Battle Lake is a 199 acre lake located east of Effie, MN in the Bigfork River watershed. The lake has a maximum depth of 15 feet and is part of a navigable chain of lakes including Pickerel and Deer Lakes. The lake has limited development, and the primary access is through a shallow channel from Pickerel Lake. Battle Lake is managed primarily for bluegill, while northern pike and walleye are considered secondary species. All three lakes in the chain have a conservation regulation (10 fish daily bag limit) for sunfish and a slot length limit (17-26 inch protected) for walleye.
The bluegill trap-net catch rate in 2010 was 9.1/net, above the management plan goal of 3.0/net but within the expected range for similar lakes. The two highest historical catch rates for bluegill have occurred in the two most recent assessments. A trend of increased bluegill abundance has been noted in many area lakes in recent years. Bluegill size structure in Battle Lake has declined over the same period. Sampled bluegill in 2010 ranged from 3.0 to 8.4 inches, with a mean length of 6.2 inches. This compares to mean lengths of 6.8 inches in 2004 and 8.4 inches in 1998. Bluegill were not aged in this assessment, but results from the two most recent spring trap-net assessments (2005, 2009) showed growth similar to the lake class average. Additional spring assessments are planned to further evaluate the effectiveness of the conservation regulation.
The gill-net catch for northern pike was 12.3/net, above the expected range and the highest on record for Battle Lake. Catch rates in most recent assessments have exceeded the lake class median and management plan goal of 7.0/net. Sampled pike in 2010 ranged from 13.0 to 27.7 inches with a mean length of 21.0 inches. Ages 1 through 5 were represented in the sample. Mean length-at-age was similar to the statewide average for ages 1 and 2, and above the statewide average for ages 3 through 5. Northern pike reached 23.7 inches in four years.
The walleye gill-net catch was 1.3/net, below the lake class expected range but similar to previous assessments. Net catches for walleye have only exceeded the management plan goal of 2.0/net in two of the nine assessments since 1960. Sampled walleye ranged from 16.3 to 22.2 inches, with a mean length of 19.0 inches. Ages 5, 7 and 9 were represented in the sample, all which correspond to years of fry stocking. Mean back-calculated length at age was similar to the statewide average for all ages. Walleye reached 16.7 inches in five years.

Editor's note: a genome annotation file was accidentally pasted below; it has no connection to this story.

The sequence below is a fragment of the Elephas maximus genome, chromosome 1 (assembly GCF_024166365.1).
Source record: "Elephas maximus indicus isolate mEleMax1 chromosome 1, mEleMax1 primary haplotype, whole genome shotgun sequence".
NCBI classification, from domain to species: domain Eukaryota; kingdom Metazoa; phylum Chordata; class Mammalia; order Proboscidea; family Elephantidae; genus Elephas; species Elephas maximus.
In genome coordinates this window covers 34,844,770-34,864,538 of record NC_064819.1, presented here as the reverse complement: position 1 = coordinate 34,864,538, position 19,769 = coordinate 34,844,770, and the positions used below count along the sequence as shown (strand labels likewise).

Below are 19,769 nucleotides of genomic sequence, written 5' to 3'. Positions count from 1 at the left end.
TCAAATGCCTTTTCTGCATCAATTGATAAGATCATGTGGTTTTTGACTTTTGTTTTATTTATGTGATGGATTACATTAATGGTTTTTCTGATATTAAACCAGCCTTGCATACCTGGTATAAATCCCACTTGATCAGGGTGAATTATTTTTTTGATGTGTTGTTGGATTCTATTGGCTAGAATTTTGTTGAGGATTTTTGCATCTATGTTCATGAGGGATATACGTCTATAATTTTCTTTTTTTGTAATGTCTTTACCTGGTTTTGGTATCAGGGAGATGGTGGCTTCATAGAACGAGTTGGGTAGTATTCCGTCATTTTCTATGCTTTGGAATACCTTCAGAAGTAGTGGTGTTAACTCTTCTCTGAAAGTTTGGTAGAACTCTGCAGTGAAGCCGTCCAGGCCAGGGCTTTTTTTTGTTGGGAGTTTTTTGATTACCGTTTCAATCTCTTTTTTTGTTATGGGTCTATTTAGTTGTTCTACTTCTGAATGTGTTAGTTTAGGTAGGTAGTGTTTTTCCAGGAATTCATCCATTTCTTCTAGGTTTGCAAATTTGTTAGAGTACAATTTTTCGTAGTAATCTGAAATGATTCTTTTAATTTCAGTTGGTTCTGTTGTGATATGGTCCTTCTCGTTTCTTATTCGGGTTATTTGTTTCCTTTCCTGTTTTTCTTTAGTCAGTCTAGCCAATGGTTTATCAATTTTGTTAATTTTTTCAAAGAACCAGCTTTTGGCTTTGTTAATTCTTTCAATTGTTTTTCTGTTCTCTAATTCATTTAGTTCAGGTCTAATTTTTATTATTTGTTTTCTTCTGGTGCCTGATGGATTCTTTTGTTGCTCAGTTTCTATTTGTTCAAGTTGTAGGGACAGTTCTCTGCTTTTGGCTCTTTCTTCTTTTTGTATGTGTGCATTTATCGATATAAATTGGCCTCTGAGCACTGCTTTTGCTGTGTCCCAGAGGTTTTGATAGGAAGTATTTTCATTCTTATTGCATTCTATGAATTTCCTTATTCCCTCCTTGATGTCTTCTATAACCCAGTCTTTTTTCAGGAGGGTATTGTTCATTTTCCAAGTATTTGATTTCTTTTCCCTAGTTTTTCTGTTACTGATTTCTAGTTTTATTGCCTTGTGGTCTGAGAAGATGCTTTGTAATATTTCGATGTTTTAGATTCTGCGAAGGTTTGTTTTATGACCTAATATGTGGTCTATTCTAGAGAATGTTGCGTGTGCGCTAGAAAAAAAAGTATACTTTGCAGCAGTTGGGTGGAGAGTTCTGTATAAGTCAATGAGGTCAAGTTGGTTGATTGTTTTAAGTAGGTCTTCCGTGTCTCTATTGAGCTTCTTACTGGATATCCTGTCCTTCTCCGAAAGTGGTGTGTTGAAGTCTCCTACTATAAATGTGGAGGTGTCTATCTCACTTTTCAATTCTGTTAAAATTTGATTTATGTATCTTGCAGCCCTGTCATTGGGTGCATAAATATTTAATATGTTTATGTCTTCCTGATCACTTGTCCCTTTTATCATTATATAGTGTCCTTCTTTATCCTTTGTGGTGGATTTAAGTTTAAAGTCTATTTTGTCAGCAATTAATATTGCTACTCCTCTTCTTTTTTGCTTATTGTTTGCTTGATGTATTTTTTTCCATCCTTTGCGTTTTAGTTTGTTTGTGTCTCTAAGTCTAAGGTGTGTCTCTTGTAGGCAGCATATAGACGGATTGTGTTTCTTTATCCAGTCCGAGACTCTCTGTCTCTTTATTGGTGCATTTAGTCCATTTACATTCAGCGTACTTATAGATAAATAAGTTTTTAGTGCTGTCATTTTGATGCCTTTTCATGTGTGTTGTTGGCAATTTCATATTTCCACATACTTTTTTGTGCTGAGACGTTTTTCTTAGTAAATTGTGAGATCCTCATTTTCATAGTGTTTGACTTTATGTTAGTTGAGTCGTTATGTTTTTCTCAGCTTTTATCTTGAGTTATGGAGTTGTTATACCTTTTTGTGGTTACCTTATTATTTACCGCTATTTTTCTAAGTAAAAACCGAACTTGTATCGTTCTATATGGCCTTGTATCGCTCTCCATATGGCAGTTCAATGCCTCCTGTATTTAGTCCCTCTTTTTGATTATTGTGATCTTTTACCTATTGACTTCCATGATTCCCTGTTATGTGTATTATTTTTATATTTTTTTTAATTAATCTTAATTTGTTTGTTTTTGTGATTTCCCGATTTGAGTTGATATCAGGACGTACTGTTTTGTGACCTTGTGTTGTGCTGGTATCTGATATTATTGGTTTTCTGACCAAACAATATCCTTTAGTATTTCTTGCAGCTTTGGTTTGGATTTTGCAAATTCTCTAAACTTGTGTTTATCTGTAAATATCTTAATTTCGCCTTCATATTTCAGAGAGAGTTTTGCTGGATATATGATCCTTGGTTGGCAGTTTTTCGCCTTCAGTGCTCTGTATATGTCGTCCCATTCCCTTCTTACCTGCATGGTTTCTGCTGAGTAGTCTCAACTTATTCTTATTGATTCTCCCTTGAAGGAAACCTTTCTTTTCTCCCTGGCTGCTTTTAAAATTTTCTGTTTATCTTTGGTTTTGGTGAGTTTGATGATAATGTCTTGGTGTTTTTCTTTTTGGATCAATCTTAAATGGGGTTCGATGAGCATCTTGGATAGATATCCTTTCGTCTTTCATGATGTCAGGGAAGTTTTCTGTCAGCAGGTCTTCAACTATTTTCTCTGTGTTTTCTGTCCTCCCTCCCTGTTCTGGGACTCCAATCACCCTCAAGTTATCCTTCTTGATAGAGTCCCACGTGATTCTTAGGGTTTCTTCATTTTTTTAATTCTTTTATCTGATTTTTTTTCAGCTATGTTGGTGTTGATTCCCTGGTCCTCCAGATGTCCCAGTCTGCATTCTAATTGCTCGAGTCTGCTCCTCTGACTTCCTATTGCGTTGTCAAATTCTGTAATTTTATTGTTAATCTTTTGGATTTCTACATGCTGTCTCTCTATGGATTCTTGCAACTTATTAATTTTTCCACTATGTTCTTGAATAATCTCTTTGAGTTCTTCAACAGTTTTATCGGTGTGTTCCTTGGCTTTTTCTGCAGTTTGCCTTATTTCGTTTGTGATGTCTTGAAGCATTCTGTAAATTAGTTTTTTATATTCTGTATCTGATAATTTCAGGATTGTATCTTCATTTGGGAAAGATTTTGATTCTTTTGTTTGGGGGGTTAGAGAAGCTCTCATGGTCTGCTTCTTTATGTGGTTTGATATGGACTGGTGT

The 2010 black crappie gill-net catch was a historical high at 7.2/net. The two highest catch rates for crappie have occurred in the last two surveys. Gill-net and trap-net catches were generally below 1.0/net in most previous assessments. The 2010 trap-net catch remained near the long-term average at 0.4/net. Black crappie size structure was moderate. Crappie from gill nets ranged from 4.6 to 10.9 inches, with a mean length of 8.9 inches. Recruitment appeared consistent, with ages 2 through 7 represented in the sample. Mean length-at-age was similar to the statewide average. Black crappie took five years to reach 9.3 inches.
The gill-net catch for yellow perch was below the expected range at 2.7/net. The two lowest net catches for yellow perch have occurred in the two most recent assessments, and are likely related to the higher abundance of northern pike. Although catches in past surveys have been as high as 51.3/net, historical catch rates have generally been less than 10.0/net. Size structure of yellow perch was poor, with only one perch over 8 inches in the sample.
Other species sampled in test nets included brown bullhead, largemouth bass, rock bass, pumpkinseed, hybrid sunfish and white sucker. Near-shore IBI (Index of Biotic Integrity) sampling with a small-mesh seine and back-pack electrofishing was conducted in 2010 in an attempt to capture smaller fishes not normally encountered with standard sampling gear. Additional species captured in near-shore sampling included bluntnose minnow, blacknose shiner, golden shiner, and Johnny darter.